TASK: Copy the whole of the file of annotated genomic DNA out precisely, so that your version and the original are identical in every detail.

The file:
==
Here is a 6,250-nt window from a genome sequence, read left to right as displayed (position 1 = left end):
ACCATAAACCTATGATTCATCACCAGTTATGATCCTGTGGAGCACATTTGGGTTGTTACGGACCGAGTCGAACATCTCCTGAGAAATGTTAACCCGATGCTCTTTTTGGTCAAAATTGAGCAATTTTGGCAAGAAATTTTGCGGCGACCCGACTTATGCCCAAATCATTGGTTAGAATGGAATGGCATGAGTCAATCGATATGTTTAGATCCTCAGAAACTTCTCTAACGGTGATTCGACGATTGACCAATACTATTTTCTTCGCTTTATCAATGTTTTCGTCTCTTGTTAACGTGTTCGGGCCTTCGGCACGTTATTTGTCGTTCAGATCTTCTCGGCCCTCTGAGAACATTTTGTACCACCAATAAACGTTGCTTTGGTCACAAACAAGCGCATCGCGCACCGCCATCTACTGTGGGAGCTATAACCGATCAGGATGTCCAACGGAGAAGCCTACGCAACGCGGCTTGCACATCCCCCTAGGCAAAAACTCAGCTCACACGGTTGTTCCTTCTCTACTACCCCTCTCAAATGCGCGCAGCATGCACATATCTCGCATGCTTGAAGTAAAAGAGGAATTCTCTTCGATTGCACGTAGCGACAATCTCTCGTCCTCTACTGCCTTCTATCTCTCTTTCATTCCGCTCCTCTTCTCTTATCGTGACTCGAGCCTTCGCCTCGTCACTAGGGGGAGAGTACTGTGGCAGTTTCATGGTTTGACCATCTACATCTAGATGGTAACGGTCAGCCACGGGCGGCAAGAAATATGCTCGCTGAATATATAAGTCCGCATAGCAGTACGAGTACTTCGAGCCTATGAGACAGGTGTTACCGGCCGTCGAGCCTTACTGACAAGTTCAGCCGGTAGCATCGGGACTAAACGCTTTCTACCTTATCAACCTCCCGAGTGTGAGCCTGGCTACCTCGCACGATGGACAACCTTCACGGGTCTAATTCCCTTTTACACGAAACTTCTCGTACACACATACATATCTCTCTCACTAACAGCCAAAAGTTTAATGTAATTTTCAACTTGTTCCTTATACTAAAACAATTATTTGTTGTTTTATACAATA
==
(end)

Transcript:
Here is a 6,250-nt window from a genome sequence, read left to right as displayed (position 1 = left end):
ACCATAAACCTATGATTCATCACCAGTTATGATCCTGTGGAGCACATTTGGGTTGTTACGGACCGAGTCGAACATCTCCTGAGAAATGTTAACCCGATGCTCTTTTTGGTCAAAATTGAGCAATTTTGGCAAGAAATTTTGCGGCGACCCGACTTATGCCCAAATCATTGGTTAGAATGGAATGGCATGAGTCAATCGATATGTTTAGATCCTCAGAAACTTCTCTAACGGTGATTCGACGATTGACCAATACTATTTTCTTCGCTTTATCAATGTTTTCGTCTCTTGTTAACGTGTTCGGGCCTTCGGCACGTTATTTGTCGTTCAGATCTTCTCGGCCCTCTGAGAACATTTTGTACCACCAATAAACGTTGCTTTGGTCACAAACAAGCGCATCGCGCACCGCCATCTACTGTGGGAGCTATAACCGATCAGGATGTCCAACGGAGAAGCCTACGCAACGCGGCTTGCACATCCCCCTAGGCAAAAACTCAGCTCACACGGTTGTTCCTTCTCTACTACCCCTCTCAAATGCGCGCAGCATGCACATATCTCGCATGCTTGAAGTAAAAGAGGAATTCTCTTCGATTGCACGTAGCGACAATCTCTCGTCCTCTACTGCCTTCTATCTCTCTTTCATTCCGCTCCTCTTCTCTTATCGTGACTCGAGCCTTCGCCTCGTCACTAGGGGGAGAGTACTGTGGCAGTTTCATGGTTTGACCATCTACATCTAGATGGTAACGGTCAGCCACGGGCGGCAAGAAATATGCTCGCTGAATATATAAGTCCGCATAGCAGTACGAGTACTTCGAGCCTATGAGACAGGTGTTACCGGCCGTCGAGCCTTACTGACAAGTTCAGCCGGTAGCATCGGGACTAAACGCTTTCTACCTTATCAACCTCCCGAGTGTGAGCCTGGCTACCTCGCACGATGGACAACCTTCACGGGTCTAATTCCCTTTTACACGAAACTTCTCGTACACACATACATATCTCTCTCACTAACAGCCAAAAGTTTAATGTAATTTTCAACTTGTTCCTTATACTAAAACAATTATTTGTTGTTTTATACAATA